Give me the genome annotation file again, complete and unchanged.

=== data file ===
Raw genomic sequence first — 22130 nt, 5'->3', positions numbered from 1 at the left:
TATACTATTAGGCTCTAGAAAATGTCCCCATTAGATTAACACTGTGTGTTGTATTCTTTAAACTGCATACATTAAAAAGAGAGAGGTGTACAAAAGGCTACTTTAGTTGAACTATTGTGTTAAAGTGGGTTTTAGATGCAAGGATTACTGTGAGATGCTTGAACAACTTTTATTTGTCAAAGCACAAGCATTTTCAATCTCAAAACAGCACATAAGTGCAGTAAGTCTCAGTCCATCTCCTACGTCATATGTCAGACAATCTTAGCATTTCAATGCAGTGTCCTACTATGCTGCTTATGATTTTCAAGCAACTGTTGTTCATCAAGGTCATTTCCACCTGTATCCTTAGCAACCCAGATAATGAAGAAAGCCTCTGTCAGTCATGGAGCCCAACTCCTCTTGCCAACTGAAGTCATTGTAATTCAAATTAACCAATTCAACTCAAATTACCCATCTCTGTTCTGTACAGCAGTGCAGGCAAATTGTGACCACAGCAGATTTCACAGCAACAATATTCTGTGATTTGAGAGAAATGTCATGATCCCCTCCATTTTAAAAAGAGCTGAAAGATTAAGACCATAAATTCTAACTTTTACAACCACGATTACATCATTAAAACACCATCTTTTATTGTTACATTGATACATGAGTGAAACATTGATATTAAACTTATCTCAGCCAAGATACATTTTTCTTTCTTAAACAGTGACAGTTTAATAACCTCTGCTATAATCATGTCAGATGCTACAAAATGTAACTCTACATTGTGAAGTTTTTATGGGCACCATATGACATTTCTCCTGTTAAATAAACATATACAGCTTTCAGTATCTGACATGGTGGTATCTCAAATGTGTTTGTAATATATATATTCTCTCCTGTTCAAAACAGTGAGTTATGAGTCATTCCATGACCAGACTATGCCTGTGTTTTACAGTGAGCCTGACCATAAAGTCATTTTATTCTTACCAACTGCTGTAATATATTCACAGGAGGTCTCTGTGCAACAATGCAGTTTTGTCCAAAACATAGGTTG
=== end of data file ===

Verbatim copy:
Raw genomic sequence first — 22130 nt, 5'->3', positions numbered from 1 at the left:
TATACTATTAGGCTCTAGAAAATGTCCCCATTAGATTAACACTGTGTGTTGTATTCTTTAAACTGCATACATTAAAAAGAGAGAGGTGTACAAAAGGCTACTTTAGTTGAACTATTGTGTTAAAGTGGGTTTTAGATGCAAGGATTACTGTGAGATGCTTGAACAACTTTTATTTGTCAAAGCACAAGCATTTTCAATCTCAAAACAGCACATAAGTGCAGTAAGTCTCAGTCCATCTCCTACGTCATATGTCAGACAATCTTAGCATTTCAATGCAGTGTCCTACTATGCTGCTTATGATTTTCAAGCAACTGTTGTTCATCAAGGTCATTTCCACCTGTATCCTTAGCAACCCAGATAATGAAGAAAGCCTCTGTCAGTCATGGAGCCCAACTCCTCTTGCCAACTGAAGTCATTGTAATTCAAATTAACCAATTCAACTCAAATTACCCATCTCTGTTCTGTACAGCAGTGCAGGCAAATTGTGACCACAGCAGATTTCACAGCAACAATATTCTGTGATTTGAGAGAAATGTCATGATCCCCTCCATTTTAAAAAGAGCTGAAAGATTAAGACCATAAATTCTAACTTTTACAACCACGATTACATCATTAAAACACCATCTTTTATTGTTACATTGATACATGAGTGAAACATTGATATTAAACTTATCTCAGCCAAGATACATTTTTCTTTCTTAAACAGTGACAGTTTAATAACCTCTGCTATAATCATGTCAGATGCTACAAAATGTAACTCTACATTGTGAAGTTTTTATGGGCACCATATGACATTTCTCCTGTTAAATAAACATATACAGCTTTCAGTATCTGACATGGTGGTATCTCAAATGTGTTTGTAATATATATATTCTCTCCTGTTCAAAACAGTGAGTTATGAGTCATTCCATGACCAGACTATGCCTGTGTTTTACAGTGAGCCTGACCATAAAGTCATTTTATTCTTACCAACTGCTGTAATATATTCACAGGAGGTCTCTGTGCAACAATGCAGTTTTGTCCAAAACATAGGTTG